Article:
‘Unsolvable’ Code Hidden in Antique Dress Pocket Is Finally Cracked

Short, handwritten lines of unrelated words contained coded weather reports to send via telegraph in the late 19th century

Three views of a bronze-colored silk dress from the 1880s
The silk dress, which dates to the mid-1880s, in which the pieces of paper containing the code were found. They were tucked in a hidden pocket, the opening of which was hidden by an overskirt. Sara Rivers Cofield via NOAA

Mysterious messages found in the pocket of an antique dress have finally been decoded, according to the National Oceanic and Atmospheric Administration (NOAA).

Ten years ago, archaeologist and antique dress collector Sara Rivers Cofield found two crumpled pieces of paper tucked into a hidden pocket of a dress dating to the mid-1880s. Scrawled on the pages were nonsensical strings of text: One line, for example, read “Bismark, omit, leafage, buck, bank,” while another read “Calgary, Cuba, unguard, confute, duck, fagan.”

Rivers Cofield posted about the dress and its surprising contents on her blog in February 2014. The unintelligible words gained notoriety and soon became considered among the 50 most “unsolvable” codes in the world, per NOAA.

But last year, that changed. Wayne Chan, a research computer analyst at the University of Manitoba in Canada, determined the code words would have been used to transmit local weather via telegraph.

In those days, telegraph messages containing lots of information had to be condensed in order to save money. Chan explained in a 2023 paper in the journal Cryptologia that telegraph companies charged by the word—so encoding messages could effectively cut down their price.

The line beginning with Bismark, for example, seems to encode the weather in present-day Bismarck, North Dakota, on May 27, 1888, at 10 p.m. The short list of five words has wide-reaching weather data—air temperature, barometric pressure, dew point, precipitation, wind direction, cloud conditions, wind velocity and sunset observations—all baked into it.

“For the first time, the telegraph allowed news about the weather to travel faster than the weather itself,” Chan tells Cameron MacIntosh of the Canadian Broadcasting Corporation (CBC News).

When Rivers Cofield first found the bronze-colored dress, she wasn’t aware of the notes tucked away inside of it, or even its hidden pocket. She purchased it at an antique mall in Maine in 2013. In her blog post, Rivers Cofield calls it “a textbook mid-1880s silk bustle dress” (a bustle is a padding or structure that pushes out the skirt at the dress’ rear).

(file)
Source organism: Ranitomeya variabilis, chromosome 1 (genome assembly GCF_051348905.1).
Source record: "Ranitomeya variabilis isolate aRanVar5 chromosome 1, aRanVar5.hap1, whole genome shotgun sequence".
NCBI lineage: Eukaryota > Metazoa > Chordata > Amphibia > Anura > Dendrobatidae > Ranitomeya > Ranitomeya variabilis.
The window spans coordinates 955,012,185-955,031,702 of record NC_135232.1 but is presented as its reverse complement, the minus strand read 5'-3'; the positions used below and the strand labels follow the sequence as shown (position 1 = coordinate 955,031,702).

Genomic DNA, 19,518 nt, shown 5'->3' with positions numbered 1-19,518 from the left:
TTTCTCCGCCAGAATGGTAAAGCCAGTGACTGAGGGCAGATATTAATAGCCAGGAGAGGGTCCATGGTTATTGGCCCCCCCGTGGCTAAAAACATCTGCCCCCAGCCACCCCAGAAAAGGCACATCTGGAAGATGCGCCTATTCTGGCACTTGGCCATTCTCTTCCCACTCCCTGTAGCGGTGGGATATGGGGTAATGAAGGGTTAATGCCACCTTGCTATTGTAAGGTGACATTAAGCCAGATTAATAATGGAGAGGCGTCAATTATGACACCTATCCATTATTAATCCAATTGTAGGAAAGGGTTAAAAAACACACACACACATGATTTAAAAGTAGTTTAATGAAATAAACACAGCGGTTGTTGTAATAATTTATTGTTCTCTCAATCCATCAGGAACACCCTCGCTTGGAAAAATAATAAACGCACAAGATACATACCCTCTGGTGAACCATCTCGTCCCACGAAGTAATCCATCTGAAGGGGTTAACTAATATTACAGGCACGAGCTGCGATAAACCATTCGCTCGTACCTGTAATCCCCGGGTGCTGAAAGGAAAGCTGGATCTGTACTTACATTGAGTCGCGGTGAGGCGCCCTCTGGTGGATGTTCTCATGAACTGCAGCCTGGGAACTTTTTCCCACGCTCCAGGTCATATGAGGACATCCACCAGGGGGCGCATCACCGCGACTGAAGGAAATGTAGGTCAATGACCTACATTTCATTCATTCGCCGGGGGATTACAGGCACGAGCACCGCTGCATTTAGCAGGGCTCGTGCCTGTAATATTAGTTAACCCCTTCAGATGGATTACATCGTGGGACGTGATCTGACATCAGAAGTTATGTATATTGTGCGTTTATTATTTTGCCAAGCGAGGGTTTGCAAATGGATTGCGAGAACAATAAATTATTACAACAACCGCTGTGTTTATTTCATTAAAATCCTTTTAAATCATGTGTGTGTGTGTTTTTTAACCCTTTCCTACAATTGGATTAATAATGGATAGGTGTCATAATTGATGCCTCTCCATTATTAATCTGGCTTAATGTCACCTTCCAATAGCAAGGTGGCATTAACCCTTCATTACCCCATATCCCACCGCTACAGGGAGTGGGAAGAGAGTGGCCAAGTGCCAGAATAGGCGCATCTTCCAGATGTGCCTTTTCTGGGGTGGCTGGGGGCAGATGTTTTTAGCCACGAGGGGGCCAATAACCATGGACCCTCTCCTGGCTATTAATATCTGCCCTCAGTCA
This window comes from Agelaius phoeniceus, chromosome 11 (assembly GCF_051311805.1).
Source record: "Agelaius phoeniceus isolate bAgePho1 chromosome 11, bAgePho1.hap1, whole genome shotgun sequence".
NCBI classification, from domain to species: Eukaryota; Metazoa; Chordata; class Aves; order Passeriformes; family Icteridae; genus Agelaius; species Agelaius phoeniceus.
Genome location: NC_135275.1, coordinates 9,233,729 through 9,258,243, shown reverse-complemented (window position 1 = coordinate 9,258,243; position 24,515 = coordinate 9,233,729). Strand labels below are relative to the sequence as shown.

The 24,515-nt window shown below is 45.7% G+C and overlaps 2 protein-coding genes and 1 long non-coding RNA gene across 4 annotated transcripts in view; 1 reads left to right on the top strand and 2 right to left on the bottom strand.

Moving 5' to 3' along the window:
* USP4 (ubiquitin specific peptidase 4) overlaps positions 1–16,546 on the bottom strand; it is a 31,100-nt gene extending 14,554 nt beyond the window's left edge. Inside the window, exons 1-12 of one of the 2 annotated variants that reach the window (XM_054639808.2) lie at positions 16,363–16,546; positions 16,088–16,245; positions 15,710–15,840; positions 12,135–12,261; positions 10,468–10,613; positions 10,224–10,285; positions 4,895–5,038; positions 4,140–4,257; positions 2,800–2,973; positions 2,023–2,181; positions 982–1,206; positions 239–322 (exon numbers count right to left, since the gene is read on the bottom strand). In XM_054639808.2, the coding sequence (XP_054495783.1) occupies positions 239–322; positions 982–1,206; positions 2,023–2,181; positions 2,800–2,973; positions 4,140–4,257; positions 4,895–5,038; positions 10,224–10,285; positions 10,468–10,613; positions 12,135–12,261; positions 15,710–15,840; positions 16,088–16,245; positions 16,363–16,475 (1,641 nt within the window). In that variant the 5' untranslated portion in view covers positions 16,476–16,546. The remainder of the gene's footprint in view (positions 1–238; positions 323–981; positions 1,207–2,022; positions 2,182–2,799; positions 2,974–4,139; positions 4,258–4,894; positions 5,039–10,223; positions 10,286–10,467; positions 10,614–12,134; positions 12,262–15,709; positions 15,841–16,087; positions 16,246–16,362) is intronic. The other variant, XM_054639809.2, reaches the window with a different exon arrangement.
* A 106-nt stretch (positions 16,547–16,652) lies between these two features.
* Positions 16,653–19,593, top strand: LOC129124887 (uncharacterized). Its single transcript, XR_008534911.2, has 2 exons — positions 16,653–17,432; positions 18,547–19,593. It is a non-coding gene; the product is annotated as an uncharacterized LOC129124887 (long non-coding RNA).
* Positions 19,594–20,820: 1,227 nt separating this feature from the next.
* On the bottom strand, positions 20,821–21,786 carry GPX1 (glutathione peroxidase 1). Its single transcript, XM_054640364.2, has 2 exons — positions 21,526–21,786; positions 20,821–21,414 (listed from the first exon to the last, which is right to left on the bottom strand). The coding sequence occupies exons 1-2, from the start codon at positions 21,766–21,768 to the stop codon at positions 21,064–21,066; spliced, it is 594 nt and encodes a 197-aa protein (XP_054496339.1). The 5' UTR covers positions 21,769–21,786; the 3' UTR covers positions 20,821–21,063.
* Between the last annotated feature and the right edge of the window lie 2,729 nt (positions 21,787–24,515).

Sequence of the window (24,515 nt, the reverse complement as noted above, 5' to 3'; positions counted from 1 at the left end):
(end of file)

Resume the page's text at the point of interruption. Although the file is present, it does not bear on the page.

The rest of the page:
The garment’s silk was in good condition, and it still had the original buttons, Rivers Cofield wrote on her blog. The buttons appeared to have images of Ophelia from William Shakespeare’s Hamlet.

A closer examination of the dress revealed a paper tag sewn into the bodice with the name “Bennett” handwritten in cursive. It wasn’t until Rivers Cofield turned the dress inside out that she discovered a pocket that had been hidden by the overskirt.

“It wouldn’t have been possible to get at the pocket at all without causing a rip if someone had the dress on,” Rivers Cofield wrote on her blog.

“It’s a bit of a private spot—it almost seems like it was protected,” she tells CBC News.

Her post went viral, and people began concocting theories about the meaning of the notes, with some speculating they could be tied to the Civil War. The age of the dress, however, made that unlikely. A more plausible explanation was that the text was meant to be sent by telegraph.

a book open to its title page, which says US Department of Agriculture, US weather bureau, Weather Code, December 1, 1892
The title page of the 1892 weather code book that helped translate the notes. Sean Jones, NOAA Central Library

Chan became interested in tracking down the telegraphic code used in the notes, so he searched through 170 different codebooks—without success. Eventually, he found a book with a section on the U.S. Army Signal Corps’ weather code, and with it, he felt he was onto something.

Certain aspects of the notes, such as the length of the lines (around five to seven words) and the fact that they started with the name of a place, were reminiscent of the weather codes Chan had come across, according to CBC News. He contacted a NOAA librarian who led him to an 1892 telegraphic code book for weather, which helped Chan confirm the notes did in fact contain meteorological reports.

With the code book and other resources, Chan determined the messages were from Army Signal Service weather stations in the U.S. and Canada, per NOAA.

The line “Bismark, omit, leafage, buck, bank” meant that in Bismarck, the temperature was 56 degrees Fahrenheit and the barometric pressure was 30.08 Hg—information encoded in the word “omit.” The word “leafage” conveyed the dew point was 32 degrees at 10 p.m. Skies were clear with no precipitation and wind from the north (“buck”), blowing at 12 miles per hour (“bank”).

Chan and Rivers Cofield are still unsure about who owned the dress and how they ended up with the weather report. Several women worked as clerical staff for the Army Signal Service in Washington, D.C. in the 1880s, per NOAA. But Chan couldn’t find records of anyone named “Bennett” working there at the time, leaving that bit of the mystery still unsolved.

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